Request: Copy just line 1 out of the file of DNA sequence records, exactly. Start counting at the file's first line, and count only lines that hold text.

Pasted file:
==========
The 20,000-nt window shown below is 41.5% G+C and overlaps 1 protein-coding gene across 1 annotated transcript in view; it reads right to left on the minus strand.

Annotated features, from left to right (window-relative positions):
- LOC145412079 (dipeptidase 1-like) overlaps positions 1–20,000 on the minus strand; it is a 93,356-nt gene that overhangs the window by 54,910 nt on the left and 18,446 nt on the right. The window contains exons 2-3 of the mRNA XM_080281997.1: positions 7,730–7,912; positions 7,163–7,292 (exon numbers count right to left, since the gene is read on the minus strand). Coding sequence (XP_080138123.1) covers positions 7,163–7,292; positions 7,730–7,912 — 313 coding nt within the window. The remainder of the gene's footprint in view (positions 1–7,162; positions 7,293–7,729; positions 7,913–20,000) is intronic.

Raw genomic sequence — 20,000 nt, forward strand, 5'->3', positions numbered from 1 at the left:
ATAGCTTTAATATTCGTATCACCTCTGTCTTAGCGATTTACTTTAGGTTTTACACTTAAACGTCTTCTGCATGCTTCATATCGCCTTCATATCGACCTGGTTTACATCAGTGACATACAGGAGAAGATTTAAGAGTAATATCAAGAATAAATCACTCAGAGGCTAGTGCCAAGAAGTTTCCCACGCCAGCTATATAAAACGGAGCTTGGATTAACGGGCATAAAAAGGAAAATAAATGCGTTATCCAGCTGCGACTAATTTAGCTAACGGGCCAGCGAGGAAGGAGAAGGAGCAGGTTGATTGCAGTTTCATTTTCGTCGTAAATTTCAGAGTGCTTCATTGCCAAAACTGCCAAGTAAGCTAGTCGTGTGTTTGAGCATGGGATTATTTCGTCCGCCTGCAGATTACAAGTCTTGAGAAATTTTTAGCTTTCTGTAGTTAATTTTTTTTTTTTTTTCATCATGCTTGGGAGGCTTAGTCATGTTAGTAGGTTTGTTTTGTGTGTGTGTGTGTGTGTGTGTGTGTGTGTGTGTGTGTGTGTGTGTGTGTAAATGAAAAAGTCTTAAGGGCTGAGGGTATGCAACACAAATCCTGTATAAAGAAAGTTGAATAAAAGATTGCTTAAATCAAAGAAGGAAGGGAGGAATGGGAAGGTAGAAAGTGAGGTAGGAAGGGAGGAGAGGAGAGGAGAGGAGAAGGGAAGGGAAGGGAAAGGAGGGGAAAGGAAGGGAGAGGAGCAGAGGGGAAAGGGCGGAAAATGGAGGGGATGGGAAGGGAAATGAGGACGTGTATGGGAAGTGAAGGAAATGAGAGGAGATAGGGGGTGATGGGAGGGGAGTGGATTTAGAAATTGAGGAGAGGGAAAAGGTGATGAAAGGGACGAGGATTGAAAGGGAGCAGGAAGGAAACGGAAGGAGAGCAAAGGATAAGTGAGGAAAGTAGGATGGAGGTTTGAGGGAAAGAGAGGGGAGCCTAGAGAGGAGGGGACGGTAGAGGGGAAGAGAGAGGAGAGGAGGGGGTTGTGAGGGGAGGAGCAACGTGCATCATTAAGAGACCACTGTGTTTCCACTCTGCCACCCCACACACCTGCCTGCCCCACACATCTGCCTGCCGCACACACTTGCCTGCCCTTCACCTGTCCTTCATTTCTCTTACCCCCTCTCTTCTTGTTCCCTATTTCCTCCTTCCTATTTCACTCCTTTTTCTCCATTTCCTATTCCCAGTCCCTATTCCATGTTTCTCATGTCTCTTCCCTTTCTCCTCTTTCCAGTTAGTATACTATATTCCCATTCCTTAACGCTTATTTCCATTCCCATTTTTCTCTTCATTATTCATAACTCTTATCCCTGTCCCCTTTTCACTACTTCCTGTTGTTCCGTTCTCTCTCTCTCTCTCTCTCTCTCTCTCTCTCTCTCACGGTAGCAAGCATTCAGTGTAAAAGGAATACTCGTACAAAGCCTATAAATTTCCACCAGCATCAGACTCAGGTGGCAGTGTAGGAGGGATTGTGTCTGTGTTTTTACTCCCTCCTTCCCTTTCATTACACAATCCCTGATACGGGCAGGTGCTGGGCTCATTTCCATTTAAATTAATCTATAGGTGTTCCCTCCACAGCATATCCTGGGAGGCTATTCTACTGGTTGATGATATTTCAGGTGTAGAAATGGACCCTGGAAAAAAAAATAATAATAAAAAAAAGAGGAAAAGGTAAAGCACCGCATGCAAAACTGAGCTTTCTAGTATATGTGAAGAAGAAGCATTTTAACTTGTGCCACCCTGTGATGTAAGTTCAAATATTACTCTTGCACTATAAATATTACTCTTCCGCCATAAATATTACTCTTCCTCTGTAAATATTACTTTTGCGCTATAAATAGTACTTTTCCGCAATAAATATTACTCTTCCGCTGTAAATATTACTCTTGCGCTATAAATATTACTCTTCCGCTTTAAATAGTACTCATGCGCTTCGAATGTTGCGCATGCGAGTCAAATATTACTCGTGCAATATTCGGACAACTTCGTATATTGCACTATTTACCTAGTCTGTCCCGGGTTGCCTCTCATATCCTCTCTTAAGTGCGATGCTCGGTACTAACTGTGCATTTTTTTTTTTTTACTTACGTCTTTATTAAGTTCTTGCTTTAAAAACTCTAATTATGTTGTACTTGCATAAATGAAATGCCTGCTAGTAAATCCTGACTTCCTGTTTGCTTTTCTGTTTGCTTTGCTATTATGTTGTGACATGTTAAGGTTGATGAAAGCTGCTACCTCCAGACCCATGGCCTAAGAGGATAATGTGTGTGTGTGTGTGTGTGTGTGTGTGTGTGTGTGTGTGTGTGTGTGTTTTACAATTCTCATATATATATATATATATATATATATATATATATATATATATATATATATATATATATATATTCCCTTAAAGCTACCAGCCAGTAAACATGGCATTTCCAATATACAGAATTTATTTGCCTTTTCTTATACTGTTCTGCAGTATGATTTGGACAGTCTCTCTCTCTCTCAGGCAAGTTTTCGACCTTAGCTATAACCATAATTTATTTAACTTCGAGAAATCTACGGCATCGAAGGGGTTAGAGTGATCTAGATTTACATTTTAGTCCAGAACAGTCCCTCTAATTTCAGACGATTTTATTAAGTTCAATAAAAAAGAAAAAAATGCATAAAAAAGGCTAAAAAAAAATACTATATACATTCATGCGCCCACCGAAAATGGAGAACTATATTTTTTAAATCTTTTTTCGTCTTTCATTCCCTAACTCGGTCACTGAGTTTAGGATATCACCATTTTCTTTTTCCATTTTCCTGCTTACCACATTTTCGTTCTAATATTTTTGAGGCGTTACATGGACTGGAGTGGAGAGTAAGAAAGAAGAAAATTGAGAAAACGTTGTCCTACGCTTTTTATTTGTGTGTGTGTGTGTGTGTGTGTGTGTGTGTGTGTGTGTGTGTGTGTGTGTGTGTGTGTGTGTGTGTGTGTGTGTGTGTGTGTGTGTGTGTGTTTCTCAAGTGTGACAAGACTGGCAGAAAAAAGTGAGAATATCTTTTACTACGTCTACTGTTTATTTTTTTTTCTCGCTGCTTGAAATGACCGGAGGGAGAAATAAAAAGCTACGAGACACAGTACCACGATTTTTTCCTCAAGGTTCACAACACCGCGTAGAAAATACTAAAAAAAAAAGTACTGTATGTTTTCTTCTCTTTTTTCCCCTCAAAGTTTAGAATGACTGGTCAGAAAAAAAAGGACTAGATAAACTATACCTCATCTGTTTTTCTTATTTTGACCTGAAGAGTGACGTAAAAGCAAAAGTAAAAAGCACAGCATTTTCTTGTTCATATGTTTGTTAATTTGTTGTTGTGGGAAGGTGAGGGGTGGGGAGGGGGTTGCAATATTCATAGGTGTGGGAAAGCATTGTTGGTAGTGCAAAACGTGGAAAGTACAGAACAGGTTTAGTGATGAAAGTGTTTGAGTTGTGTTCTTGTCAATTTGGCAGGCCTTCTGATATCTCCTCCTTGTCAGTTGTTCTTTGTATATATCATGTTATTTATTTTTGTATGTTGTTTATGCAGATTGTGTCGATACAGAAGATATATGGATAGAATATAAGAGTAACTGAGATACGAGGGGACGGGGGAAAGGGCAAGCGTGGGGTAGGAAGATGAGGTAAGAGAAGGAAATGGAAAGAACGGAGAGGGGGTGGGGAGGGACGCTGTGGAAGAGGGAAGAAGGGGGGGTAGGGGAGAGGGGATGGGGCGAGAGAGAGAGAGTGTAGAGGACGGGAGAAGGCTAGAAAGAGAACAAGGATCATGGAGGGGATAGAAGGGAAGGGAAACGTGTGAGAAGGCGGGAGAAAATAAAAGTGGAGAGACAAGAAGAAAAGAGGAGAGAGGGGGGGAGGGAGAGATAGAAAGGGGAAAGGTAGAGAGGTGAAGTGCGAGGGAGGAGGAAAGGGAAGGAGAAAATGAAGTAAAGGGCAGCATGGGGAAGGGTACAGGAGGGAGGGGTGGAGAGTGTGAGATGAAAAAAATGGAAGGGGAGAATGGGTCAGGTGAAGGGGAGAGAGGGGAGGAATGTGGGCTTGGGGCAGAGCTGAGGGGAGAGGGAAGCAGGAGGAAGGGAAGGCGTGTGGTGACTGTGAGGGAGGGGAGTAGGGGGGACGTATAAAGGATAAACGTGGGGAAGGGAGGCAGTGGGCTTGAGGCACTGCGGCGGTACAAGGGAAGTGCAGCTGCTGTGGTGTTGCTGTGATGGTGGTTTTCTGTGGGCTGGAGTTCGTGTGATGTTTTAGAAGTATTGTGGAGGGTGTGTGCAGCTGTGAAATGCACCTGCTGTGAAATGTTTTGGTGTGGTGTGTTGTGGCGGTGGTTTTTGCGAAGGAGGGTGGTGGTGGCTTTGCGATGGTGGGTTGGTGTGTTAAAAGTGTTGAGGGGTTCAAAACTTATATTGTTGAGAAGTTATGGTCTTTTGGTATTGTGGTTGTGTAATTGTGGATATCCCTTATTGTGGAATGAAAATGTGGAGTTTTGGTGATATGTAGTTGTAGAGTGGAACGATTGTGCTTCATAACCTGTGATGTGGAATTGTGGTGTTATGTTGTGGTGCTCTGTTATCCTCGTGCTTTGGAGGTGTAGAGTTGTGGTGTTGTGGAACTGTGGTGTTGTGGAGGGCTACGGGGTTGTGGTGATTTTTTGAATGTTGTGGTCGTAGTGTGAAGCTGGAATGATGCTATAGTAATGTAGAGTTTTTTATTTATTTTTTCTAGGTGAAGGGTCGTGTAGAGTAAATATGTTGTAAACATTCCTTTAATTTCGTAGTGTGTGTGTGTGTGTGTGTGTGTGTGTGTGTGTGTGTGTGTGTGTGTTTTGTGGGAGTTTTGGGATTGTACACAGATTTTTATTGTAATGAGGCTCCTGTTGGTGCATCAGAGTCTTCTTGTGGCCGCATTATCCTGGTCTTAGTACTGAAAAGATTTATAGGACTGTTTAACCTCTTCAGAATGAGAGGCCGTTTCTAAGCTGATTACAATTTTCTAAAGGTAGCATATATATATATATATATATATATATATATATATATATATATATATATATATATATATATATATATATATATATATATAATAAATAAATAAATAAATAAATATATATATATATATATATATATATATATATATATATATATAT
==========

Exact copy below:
The 20,000-nt window shown below is 41.5% G+C and overlaps 1 protein-coding gene across 1 annotated transcript in view; it reads right to left on the minus strand.